Nov '94 Direct Attach Disk Adhoc minutes

Kurt Chan kc at
Thu Nov 10 15:09:00 PST 1994

From:  Kurt Chan, HP (kc at
To:    FC, SCSI Reflectors
Subj:  Minutes of 11/1/94 FC-AL Ad Hoc Meeting
Date:  11/10/94

           FC-AL Direct Attach Disk Ad Hoc Meeting Minutes
                      Red Lion Stapleton
                         Denver, CO

There were 13 attendees: 

  Dal Allan, ENDL                  250-1752 at
  Charles Binford, ATT-GIS         charles.binford at
  Kurt Chan, HP                    kc at
  Jim Coomes, Seagate              jim_coomes at
  Dave Ford, Cambex                dford at
  Giles Frazier, IBM               gfrazier at
  Gene Freeman, ATT-GIS-NCR Micro  gene.freeman at
  Stillman Gates, Adaptec          stillman at
  Norm Harris, Adaptec             nharris at
  Jean Kodama, QLogic              j_kodama at
  Bob Snively, Sun Micro           bob.snively at
  Horst Truestedt, IBM             truested at
  Fanny Wong, IBM                  fwong at


Bob Snively brought up the subject of using two backplane pins for
serial-in/serial-out shift registers.  These registers would be used
to turn on and off LEDs, sense environmental conditions, etc.  Dal and
Bob disagreed on how to use the bits (whether drive SUPPLIES or merely
RECEIVES information).  Dal wanted to be able to insert a card in
place of a drive which gathers information on behalf of some
management entity, whether it's SCSI-based (e.g., SEND/RECEIVE
DIAGNOSTIC) or IP (e.g., SNMP).  Dave Ford mentioned that some systems
have a separate SCSI Device on the bus which gathers this information.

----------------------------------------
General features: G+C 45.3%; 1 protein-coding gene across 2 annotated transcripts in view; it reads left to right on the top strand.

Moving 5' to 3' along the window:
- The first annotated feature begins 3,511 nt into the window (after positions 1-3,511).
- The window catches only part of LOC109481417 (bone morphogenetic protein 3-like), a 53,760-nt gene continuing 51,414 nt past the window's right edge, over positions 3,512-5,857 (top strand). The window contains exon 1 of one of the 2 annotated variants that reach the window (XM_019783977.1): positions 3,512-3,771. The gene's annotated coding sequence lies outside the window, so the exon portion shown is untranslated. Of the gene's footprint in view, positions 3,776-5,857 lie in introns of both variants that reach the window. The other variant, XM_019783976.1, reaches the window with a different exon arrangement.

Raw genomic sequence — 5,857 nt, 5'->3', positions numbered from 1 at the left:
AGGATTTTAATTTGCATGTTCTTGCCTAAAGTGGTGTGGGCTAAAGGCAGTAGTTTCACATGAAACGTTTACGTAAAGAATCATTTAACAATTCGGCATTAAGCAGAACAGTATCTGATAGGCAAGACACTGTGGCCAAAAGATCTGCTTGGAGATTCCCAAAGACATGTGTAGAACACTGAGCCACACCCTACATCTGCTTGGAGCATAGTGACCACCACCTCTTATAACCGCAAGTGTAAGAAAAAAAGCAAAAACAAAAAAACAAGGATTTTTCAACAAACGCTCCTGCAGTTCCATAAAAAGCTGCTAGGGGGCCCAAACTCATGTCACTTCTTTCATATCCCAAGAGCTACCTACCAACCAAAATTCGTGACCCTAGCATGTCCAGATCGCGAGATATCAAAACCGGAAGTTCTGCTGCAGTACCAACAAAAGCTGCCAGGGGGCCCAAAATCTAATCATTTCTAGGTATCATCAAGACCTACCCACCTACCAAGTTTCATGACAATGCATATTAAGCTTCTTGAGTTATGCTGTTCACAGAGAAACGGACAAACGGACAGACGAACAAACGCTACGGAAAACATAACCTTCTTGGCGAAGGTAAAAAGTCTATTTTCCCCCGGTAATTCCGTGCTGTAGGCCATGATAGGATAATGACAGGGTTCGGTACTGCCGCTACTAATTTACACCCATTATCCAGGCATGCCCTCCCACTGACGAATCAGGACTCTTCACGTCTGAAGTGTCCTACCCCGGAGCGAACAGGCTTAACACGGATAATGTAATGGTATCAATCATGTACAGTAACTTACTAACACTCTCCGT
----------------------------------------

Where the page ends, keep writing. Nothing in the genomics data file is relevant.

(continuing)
RS-232 with 7 SEL lines can address any drive in a cabinet without the
need for encoding addresses serially.  Dal wanted to move intelligence
requirements away from drive.  It was expected that the SFF group in
Palm Springs would address some of these issues.  Another scheme could
have a controlling entity performing the data acquisition/control over
point-point links to each drive (similar to a Port Bypass manager).


With the absence of a multi-port model in SAM, a gap remains in defining
the behavior of a multi-ported Target for interoperability.

   +----------------+  LOOP 1    LOOP 2  +-----------------+
   | Initiator 1  Tx|<-----.      .----->|Rx  Initiator 3  | 
   |              Rx|->-.  |      |  .-<-|Tx               |
   +----------------+   |  |      |  |   +-----------------+
   +----------------+   |  |      |  |   +-----------------+
   | Initiator 2  Rx|<--'  |      |  `->-|Rx  Initiator 4  |
   |              Tx|->-.  |      |  .-<-|Tx               |
   +----------------+   |  |      |  |   +-----------------+
                   |   Port 1    Port 2  |
                   |        TARGET       |

Consider the above system (4 hosts sharing a dual-ported drives on two
separate loops).  A function is needed to reset all tasks PER PORT
without disturbing the other tasks on the second port (e.g., a second
Initiator acting on behalf of a failed Initiator).  This involves a

- PRIORITY RESERVE command (which breaks all other reservations)

In FC, the "Other Initiator" would be identified via its WWN.  Other
interfaces may have link-specific methods of identifying ports.  This
would also address a system which had more than 2 initiators per port,
and more than two ports per Target.

The next question is, how does an Initiator discover who the "Other
Initiator" is?  One possible solution is that, when RESERVATION
CONFLICT is returned, the Target can put the WWN of the Reserving
Initiator in the payload.  Another answer that doesn't necessarily
promote interoperability is that discovery of the WWN which owns a
Reservation is vendor-unique, and should not require Target resources.
No resolution was arrived at, but Bob Snively will draft a proposal.